3. Free black musicians, cooks, soldiers and teamsters earned the same pay as white confederate privates. This was not the case in the Union army where blacks did not receive equal pay. At the Confederate Buffalo Forge in Rockbridge County, Virginia, skilled black workers "earned on average three times the wages of white Confederate soldiers and more than most Confederate army officers ($350- $600 a year).   I have never seen a pay sheet for a "Black Confederate Soldier."  I oft see the claim that black men were paid the same as whites in the CS army.  Whites were rareley enough paid as it was and I don't buy it.  It's a recent invention; certainly not a period one.

4. Dr. Lewis Steiner, Chief Inspector of the United States Sanitary Commission while observing Gen. "Stonewall" Jackson's occupation of Frederick, Maryland, in 1862: "Over 3,000 Negroes must be included in this number [Confederate troops]. These were clad in all kinds of uniforms, not only in cast-off or captured United States uniforms, but in coats with Southern buttons, State buttons, etc. These were shabby, but not shabbier or seedier than those worn by white men in the rebel ranks. Most of the Negroes had arms, rifles, muskets, sabers, bowie-knives, dirks, etc.....and were manifestly an integral portion of the Southern Confederate Army."   The probelm w/ this is no one else corroborates it, certainly not the men who would have been fighting them, capturing or burying them and not the men who would have served beside them.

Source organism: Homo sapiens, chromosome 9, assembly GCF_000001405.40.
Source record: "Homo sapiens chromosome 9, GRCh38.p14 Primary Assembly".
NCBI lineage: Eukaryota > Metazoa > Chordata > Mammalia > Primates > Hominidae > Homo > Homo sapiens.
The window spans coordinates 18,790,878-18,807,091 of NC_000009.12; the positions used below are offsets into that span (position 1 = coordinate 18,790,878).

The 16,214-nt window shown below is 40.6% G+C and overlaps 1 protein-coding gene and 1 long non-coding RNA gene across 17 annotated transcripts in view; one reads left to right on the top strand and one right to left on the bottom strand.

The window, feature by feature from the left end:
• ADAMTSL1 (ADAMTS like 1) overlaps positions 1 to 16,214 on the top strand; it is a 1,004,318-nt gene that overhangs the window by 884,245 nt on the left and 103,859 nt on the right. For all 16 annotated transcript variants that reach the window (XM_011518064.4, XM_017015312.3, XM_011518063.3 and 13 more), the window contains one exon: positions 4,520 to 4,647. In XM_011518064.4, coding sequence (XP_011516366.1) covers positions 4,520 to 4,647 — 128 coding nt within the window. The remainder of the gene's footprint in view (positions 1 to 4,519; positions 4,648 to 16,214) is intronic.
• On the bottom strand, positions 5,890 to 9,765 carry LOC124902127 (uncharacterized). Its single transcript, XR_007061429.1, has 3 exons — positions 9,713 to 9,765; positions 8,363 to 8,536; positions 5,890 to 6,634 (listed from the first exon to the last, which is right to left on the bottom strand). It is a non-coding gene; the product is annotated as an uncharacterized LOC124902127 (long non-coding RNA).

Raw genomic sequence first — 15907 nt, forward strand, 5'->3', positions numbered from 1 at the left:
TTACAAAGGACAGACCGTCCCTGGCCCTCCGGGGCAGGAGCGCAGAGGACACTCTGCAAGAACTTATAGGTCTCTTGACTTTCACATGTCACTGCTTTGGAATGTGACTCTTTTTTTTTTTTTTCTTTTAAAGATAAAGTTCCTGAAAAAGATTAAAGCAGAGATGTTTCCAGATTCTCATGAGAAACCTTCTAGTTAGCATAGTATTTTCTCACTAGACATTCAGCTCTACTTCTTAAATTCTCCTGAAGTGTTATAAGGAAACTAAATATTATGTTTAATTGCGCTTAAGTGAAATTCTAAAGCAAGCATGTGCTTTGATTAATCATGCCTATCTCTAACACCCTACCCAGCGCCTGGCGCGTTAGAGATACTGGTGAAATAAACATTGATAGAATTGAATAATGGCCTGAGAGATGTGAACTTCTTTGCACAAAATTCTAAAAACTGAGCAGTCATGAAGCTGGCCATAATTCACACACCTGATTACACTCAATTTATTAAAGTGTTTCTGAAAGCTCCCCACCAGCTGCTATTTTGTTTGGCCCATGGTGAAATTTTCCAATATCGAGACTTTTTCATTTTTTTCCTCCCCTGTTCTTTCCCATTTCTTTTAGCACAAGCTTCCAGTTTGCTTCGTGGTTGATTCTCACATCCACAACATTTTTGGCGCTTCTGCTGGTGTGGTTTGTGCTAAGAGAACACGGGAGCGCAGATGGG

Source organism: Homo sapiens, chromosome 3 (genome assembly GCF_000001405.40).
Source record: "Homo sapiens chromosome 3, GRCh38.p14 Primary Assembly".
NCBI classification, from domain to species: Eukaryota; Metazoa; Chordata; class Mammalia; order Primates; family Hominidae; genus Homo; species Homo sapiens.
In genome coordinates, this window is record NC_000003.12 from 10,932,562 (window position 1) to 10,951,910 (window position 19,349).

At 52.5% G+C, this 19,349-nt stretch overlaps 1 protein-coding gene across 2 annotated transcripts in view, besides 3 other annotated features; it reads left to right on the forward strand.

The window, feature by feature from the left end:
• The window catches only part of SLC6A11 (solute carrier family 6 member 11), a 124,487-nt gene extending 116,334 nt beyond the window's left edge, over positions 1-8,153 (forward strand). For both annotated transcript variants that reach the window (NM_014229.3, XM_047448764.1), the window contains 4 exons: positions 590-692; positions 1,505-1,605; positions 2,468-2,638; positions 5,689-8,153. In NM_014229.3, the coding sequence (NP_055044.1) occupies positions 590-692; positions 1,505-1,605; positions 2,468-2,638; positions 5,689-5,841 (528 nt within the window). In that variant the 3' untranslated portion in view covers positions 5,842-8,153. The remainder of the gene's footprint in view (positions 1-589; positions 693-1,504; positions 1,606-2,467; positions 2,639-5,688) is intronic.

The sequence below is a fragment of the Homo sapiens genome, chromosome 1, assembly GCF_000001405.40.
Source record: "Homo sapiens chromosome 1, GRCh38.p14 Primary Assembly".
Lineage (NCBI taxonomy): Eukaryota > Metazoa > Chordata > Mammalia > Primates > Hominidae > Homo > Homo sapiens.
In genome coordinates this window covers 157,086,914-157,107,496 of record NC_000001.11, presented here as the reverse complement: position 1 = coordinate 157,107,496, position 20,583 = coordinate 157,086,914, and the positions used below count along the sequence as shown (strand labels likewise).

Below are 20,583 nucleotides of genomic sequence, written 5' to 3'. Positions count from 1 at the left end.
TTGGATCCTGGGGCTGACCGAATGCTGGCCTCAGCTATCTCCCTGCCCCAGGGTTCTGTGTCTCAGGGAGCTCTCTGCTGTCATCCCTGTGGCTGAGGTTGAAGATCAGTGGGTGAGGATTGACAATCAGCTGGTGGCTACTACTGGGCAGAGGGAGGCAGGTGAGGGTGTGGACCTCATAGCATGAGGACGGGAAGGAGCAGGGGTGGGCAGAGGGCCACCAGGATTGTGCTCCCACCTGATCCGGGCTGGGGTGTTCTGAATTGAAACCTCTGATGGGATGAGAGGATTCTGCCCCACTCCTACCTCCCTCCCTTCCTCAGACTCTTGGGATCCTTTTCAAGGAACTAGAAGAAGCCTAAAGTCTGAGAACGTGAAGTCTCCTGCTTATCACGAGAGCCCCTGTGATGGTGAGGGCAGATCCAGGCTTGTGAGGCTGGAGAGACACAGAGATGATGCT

5. Frederick Douglas reported, “There are at the present moment many Colored men in the Confederate Army doing duty not only as cooks, servants and laborers, but real soldiers, having musket on their shoulders, and bullets in their pockets, ready to shoot down any loyal troops and do all that soldiers may do to destroy the Federal government and build up that of the…rebels.”   I believe Douglass had an agenda when he said this, he wanted black men in US service badly and he eagerly repeated a second hand story that cannot be tracked to its origin.